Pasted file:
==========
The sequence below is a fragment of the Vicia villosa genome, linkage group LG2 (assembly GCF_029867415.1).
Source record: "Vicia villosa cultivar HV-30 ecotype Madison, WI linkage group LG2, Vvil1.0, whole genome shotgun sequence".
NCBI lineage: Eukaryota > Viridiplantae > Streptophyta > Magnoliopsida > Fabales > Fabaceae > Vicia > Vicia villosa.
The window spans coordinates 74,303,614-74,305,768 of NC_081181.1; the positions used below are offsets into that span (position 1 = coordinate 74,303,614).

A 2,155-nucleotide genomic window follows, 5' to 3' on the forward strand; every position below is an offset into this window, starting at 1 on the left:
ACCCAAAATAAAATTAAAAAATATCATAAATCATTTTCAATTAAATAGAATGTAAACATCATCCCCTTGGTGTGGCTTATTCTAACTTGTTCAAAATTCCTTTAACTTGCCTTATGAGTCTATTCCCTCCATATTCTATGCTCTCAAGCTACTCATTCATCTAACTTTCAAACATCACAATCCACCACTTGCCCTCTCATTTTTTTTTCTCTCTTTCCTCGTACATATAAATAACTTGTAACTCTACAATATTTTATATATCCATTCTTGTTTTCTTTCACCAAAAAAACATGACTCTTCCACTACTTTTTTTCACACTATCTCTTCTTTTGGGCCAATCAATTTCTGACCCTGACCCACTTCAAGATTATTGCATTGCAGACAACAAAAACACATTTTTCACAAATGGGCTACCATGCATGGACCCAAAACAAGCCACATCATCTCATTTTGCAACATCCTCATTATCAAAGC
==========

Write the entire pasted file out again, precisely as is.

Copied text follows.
The sequence below is a fragment of the Vicia villosa genome, linkage group LG2 (assembly GCF_029867415.1).
Source record: "Vicia villosa cultivar HV-30 ecotype Madison, WI linkage group LG2, Vvil1.0, whole genome shotgun sequence".
NCBI lineage: Eukaryota > Viridiplantae > Streptophyta > Magnoliopsida > Fabales > Fabaceae > Vicia > Vicia villosa.
The window spans coordinates 74,303,614-74,305,768 of NC_081181.1; the positions used below are offsets into that span (position 1 = coordinate 74,303,614).

A 2,155-nucleotide genomic window follows, 5' to 3' on the forward strand; every position below is an offset into this window, starting at 1 on the left:
ACCCAAAATAAAATTAAAAAATATCATAAATCATTTTCAATTAAATAGAATGTAAACATCATCCCCTTGGTGTGGCTTATTCTAACTTGTTCAAAATTCCTTTAACTTGCCTTATGAGTCTATTCCCTCCATATTCTATGCTCTCAAGCTACTCATTCATCTAACTTTCAAACATCACAATCCACCACTTGCCCTCTCATTTTTTTTTCTCTCTTTCCTCGTACATATAAATAACTTGTAACTCTACAATATTTTATATATCCATTCTTGTTTTCTTTCACCAAAAAAACATGACTCTTCCACTACTTTTTTTCACACTATCTCTTCTTTTGGGCCAATCAATTTCTGACCCTGACCCACTTCAAGATTATTGCATTGCAGACAACAAAAACACATTTTTCACAAATGGGCTACCATGCATGGACCCAAAACAAGCCACATCATCTCATTTTGCAACATCCTCATTATCAAAGC